TitleExamining the Long-Term Association of Personality With Cause-Specific Mortality in London: Four Decades of Mortality Surveillance in the Original Whitehall Smoking Cessation Trial.
Publication TypeJournal Article
Year of Publication2016
AuthorsBatty, GD, Jokela, M, Kivimäki, M, Shipley, M
JournalAm J Epidemiol
Date Published09/2016
KeywordsAdult, Anxiety Disorders, Body Mass Index, Cause of Death, Chronic Disease, Coronary Disease, Extraversion (Psychology), Follow-Up Studies, Humans, London, Male, Middle Aged, Neoplasms, Neuroticism, Personality Inventory, Proportional Hazards Models, Randomized Controlled Trials as Topic, Respiratory Tract Diseases, Smoking Cessation, Stroke

The personality domains of extraversion and neuroticism are regarded as being stable individual psychological characteristics, yet it remains unclear whether they are associated with chronic disease over an extended period of time. In a randomized controlled trial of smoking cessation nested within the original prospective Whitehall Study (1967-2012), the Eysenck Personality Questionnaire was administered to 832 male self-declared smokers who had undergone a medical examination during which their levels of extraversion and neuroticism were quantified. In the 42-year follow-up period, there were 781 deaths. In analyses in which participants from both trial arms were pooled, there was little evidence of a robust relation of either personality domain with death from all causes, coronary heart disease, stroke, respiratory disease, or cancer in any of our analyses. We therefore found no support for a role of either extraversion or neuroticism as determinants of long-term mortality risk.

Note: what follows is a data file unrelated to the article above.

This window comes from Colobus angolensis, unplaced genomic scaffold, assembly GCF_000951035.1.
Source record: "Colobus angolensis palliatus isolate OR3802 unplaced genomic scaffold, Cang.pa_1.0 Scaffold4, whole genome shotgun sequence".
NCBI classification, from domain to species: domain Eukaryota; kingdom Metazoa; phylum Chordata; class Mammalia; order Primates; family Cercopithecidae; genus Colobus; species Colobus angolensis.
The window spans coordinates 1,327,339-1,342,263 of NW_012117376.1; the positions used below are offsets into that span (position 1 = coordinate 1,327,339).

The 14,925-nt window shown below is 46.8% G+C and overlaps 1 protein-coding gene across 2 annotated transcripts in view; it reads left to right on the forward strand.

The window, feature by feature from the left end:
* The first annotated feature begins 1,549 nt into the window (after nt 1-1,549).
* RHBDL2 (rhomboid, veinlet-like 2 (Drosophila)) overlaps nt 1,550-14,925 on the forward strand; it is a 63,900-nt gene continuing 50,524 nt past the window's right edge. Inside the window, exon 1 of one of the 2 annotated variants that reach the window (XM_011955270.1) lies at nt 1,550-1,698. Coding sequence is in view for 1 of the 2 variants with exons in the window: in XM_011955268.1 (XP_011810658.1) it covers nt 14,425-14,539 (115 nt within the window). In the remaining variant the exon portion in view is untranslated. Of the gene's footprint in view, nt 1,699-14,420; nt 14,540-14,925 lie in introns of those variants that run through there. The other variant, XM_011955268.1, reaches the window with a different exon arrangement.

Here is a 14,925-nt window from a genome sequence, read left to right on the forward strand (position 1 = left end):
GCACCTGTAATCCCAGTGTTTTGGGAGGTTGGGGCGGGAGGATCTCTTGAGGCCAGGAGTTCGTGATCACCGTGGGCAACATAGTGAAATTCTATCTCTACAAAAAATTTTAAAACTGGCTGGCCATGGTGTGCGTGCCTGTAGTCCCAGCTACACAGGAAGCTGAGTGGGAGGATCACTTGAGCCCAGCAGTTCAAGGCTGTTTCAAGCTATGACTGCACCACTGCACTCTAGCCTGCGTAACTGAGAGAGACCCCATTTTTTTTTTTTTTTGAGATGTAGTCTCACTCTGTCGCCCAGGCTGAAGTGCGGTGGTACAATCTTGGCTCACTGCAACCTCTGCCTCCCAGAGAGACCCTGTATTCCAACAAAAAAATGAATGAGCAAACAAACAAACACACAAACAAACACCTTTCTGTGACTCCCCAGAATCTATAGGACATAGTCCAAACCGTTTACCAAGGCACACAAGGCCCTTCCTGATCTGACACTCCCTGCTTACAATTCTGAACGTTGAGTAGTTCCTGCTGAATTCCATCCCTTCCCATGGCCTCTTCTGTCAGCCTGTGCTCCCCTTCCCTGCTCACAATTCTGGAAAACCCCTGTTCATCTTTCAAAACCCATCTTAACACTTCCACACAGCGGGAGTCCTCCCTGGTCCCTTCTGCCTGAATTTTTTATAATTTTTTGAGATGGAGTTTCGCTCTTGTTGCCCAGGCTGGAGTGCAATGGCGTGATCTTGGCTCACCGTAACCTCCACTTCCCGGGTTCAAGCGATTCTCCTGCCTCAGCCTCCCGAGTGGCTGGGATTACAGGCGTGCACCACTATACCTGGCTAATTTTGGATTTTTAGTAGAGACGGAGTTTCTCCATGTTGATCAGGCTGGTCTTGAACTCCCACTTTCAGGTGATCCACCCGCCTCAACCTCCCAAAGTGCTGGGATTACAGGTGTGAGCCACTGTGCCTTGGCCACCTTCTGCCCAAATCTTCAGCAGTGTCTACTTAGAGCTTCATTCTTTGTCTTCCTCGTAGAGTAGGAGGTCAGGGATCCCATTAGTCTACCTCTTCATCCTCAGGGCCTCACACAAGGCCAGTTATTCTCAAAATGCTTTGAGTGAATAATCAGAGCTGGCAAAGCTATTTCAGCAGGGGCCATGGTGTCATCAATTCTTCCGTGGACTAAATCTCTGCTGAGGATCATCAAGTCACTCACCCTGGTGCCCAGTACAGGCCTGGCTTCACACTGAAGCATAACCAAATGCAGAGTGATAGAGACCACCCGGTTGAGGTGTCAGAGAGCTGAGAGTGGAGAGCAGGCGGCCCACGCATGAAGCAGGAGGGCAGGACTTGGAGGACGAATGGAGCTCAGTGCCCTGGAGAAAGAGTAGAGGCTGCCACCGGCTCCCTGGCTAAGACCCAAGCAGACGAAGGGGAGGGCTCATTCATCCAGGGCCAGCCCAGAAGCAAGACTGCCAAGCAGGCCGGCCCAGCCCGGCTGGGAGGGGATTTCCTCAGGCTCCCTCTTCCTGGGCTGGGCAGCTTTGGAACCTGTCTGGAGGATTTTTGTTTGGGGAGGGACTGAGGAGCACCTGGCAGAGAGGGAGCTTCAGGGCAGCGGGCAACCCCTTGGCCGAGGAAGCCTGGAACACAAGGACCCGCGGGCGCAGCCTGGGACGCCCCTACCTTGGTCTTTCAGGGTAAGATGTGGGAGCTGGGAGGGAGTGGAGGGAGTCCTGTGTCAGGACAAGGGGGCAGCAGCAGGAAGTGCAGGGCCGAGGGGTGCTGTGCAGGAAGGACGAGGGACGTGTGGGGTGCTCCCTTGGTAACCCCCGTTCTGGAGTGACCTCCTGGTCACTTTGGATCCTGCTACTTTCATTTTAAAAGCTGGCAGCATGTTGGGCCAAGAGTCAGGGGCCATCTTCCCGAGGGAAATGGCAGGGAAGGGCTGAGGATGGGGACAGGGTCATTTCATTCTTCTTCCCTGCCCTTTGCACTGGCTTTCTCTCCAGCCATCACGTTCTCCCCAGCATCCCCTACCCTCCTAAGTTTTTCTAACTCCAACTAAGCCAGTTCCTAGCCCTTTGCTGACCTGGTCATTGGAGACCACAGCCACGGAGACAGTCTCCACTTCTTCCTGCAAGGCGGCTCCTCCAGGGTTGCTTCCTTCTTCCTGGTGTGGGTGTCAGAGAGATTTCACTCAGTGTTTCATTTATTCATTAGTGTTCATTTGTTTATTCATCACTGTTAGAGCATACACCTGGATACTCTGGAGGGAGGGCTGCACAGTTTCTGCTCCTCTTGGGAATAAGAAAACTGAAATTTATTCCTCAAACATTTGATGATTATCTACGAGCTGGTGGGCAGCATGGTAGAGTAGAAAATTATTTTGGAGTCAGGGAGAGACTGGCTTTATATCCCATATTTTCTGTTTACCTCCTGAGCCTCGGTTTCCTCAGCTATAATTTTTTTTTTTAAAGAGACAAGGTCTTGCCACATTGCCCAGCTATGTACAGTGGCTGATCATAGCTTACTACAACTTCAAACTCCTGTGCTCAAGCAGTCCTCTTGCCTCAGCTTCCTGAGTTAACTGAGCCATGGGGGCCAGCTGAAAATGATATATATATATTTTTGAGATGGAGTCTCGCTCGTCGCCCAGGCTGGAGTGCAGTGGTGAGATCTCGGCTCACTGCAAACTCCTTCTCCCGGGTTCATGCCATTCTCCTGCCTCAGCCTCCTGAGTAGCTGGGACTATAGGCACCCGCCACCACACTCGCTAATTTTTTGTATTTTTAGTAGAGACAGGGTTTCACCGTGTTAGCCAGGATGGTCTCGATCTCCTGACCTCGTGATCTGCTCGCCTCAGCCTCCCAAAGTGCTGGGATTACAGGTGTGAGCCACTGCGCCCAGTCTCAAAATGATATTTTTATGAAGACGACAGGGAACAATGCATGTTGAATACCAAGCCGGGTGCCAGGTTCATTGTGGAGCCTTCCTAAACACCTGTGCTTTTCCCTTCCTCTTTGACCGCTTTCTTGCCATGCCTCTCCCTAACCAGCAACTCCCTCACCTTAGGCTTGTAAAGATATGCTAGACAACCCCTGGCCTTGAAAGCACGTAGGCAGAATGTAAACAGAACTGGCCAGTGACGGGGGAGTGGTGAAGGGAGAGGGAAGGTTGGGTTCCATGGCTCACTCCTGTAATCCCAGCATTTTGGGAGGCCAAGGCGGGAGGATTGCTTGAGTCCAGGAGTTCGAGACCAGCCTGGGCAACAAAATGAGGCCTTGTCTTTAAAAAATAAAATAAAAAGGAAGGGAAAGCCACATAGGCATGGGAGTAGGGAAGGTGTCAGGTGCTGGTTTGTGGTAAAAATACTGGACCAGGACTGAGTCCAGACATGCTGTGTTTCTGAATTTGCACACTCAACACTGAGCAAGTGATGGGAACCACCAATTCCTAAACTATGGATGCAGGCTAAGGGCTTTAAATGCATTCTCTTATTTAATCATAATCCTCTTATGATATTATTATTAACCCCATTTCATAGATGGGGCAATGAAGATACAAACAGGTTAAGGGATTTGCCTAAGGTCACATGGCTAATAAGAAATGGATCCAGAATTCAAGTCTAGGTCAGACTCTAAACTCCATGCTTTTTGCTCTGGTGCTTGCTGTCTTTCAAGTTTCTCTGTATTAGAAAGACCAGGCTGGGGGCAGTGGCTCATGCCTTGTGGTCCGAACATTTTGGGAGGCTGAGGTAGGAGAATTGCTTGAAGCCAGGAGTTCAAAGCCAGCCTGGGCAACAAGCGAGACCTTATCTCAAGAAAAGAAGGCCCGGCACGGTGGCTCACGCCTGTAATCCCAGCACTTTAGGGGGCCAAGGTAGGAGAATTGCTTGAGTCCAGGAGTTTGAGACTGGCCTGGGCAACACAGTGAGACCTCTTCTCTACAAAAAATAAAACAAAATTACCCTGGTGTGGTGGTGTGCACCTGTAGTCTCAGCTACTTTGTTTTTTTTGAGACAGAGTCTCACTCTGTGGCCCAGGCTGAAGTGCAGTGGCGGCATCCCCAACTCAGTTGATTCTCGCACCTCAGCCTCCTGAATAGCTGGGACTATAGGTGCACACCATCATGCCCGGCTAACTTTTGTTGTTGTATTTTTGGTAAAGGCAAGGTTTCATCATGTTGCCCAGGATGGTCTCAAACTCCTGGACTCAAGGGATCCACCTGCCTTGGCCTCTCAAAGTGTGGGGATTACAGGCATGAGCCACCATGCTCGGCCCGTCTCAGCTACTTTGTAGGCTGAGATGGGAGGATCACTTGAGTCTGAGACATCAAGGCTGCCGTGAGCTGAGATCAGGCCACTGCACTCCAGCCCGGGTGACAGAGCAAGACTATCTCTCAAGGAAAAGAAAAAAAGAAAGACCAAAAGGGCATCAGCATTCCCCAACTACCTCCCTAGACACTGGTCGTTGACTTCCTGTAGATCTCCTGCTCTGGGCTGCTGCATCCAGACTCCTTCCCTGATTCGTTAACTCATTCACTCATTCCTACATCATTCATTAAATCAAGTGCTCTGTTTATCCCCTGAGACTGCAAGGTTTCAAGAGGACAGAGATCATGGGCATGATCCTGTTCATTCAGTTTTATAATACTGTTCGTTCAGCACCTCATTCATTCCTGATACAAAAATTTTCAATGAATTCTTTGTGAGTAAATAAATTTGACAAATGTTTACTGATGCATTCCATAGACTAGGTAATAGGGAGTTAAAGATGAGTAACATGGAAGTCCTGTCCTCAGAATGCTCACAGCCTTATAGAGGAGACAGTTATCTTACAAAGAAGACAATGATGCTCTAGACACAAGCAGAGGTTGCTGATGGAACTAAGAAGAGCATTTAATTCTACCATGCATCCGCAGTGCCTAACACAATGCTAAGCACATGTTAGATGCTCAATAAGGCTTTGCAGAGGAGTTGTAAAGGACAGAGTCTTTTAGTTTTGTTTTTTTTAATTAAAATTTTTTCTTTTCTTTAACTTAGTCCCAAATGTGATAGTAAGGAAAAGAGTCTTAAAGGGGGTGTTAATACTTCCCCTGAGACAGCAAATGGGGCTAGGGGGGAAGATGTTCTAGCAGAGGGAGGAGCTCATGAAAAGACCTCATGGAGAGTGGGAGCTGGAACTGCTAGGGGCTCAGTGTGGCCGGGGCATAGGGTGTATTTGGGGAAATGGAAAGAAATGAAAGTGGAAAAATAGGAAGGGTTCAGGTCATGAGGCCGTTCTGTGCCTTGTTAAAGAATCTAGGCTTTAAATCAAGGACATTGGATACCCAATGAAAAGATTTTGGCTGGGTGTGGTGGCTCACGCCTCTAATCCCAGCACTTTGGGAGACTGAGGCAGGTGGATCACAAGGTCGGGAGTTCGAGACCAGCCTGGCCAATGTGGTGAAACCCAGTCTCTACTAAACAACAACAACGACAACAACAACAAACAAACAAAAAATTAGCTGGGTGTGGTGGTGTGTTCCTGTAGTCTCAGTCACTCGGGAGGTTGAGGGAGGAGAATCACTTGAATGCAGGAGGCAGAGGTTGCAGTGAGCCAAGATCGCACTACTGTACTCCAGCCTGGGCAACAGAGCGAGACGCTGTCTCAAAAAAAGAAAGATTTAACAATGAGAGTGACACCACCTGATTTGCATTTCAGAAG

Alternate JournalAm. J. Epidemiol.
PubMed ID27589990
PubMed Central IDPMC5903548
Grant ListMR/K013351/1 / / Medical Research Council / United Kingdom
MR/K026992/1 / / Medical Research Council / United Kingdom
/ / Department of Health / United Kingdom
/ / British Heart Foundation / United Kingdom